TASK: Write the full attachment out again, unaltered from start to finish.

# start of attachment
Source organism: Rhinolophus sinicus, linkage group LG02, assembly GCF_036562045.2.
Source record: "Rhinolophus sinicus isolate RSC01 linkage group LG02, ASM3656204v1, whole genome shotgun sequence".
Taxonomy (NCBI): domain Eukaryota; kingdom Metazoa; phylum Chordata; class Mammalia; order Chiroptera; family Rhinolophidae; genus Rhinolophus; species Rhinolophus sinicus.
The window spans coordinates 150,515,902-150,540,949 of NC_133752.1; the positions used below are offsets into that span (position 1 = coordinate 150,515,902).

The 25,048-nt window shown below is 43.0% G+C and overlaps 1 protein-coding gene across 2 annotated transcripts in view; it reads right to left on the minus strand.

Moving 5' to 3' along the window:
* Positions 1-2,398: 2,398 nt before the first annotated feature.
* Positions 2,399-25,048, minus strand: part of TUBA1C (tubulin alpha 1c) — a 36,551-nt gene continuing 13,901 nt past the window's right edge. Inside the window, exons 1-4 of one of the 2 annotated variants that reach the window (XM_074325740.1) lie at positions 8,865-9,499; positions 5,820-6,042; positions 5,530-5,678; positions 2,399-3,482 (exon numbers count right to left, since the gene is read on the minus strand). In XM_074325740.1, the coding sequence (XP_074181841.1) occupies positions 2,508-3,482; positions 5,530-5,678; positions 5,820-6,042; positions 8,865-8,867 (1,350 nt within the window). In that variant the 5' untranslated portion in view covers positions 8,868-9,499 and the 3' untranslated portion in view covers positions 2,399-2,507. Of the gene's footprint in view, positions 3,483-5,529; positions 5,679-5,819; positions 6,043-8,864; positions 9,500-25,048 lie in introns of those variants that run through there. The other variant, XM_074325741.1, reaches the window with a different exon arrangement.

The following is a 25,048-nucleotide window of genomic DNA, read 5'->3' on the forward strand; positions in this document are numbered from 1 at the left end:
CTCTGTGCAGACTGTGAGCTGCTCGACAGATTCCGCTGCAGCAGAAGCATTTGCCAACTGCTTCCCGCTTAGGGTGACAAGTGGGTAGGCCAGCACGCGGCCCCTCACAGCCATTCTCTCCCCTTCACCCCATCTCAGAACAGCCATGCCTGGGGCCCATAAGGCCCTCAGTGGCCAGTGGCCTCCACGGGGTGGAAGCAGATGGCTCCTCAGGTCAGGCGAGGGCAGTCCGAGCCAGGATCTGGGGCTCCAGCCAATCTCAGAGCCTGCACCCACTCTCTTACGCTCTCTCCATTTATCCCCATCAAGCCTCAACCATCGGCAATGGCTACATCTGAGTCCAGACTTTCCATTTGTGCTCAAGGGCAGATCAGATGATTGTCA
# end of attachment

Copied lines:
Source organism: Rhinolophus sinicus, linkage group LG02, assembly GCF_036562045.2.
Source record: "Rhinolophus sinicus isolate RSC01 linkage group LG02, ASM3656204v1, whole genome shotgun sequence".
Taxonomy (NCBI): domain Eukaryota; kingdom Metazoa; phylum Chordata; class Mammalia; order Chiroptera; family Rhinolophidae; genus Rhinolophus; species Rhinolophus sinicus.
The window spans coordinates 150,515,902-150,540,949 of NC_133752.1; the positions used below are offsets into that span (position 1 = coordinate 150,515,902).

The 25,048-nt window shown below is 43.0% G+C and overlaps 1 protein-coding gene across 2 annotated transcripts in view; it reads right to left on the minus strand.

Moving 5' to 3' along the window:
* Positions 1-2,398: 2,398 nt before the first annotated feature.
* Positions 2,399-25,048, minus strand: part of TUBA1C (tubulin alpha 1c) — a 36,551-nt gene continuing 13,901 nt past the window's right edge. Inside the window, exons 1-4 of one of the 2 annotated variants that reach the window (XM_074325740.1) lie at positions 8,865-9,499; positions 5,820-6,042; positions 5,530-5,678; positions 2,399-3,482 (exon numbers count right to left, since the gene is read on the minus strand). In XM_074325740.1, the coding sequence (XP_074181841.1) occupies positions 2,508-3,482; positions 5,530-5,678; positions 5,820-6,042; positions 8,865-8,867 (1,350 nt within the window). In that variant the 5' untranslated portion in view covers positions 8,868-9,499 and the 3' untranslated portion in view covers positions 2,399-2,507. Of the gene's footprint in view, positions 3,483-5,529; positions 5,679-5,819; positions 6,043-8,864; positions 9,500-25,048 lie in introns of those variants that run through there. The other variant, XM_074325741.1, reaches the window with a different exon arrangement.

The following is a 25,048-nucleotide window of genomic DNA, read 5'->3' on the forward strand; positions in this document are numbered from 1 at the left end:
CTCTGTGCAGACTGTGAGCTGCTCGACAGATTCCGCTGCAGCAGAAGCATTTGCCAACTGCTTCCCGCTTAGGGTGACAAGTGGGTAGGCCAGCACGCGGCCCCTCACAGCCATTCTCTCCCCTTCACCCCATCTCAGAACAGCCATGCCTGGGGCCCATAAGGCCCTCAGTGGCCAGTGGCCTCCACGGGGTGGAAGCAGATGGCTCCTCAGGTCAGGCGAGGGCAGTCCGAGCCAGGATCTGGGGCTCCAGCCAATCTCAGAGCCTGCACCCACTCTCTTACGCTCTCTCCATTTATCCCCATCAAGCCTCAACCATCGGCAATGGCTACATCTGAGTCCAGACTTTCCATTTGTGCTCAAGGGCAGATCAGATGATTGTCA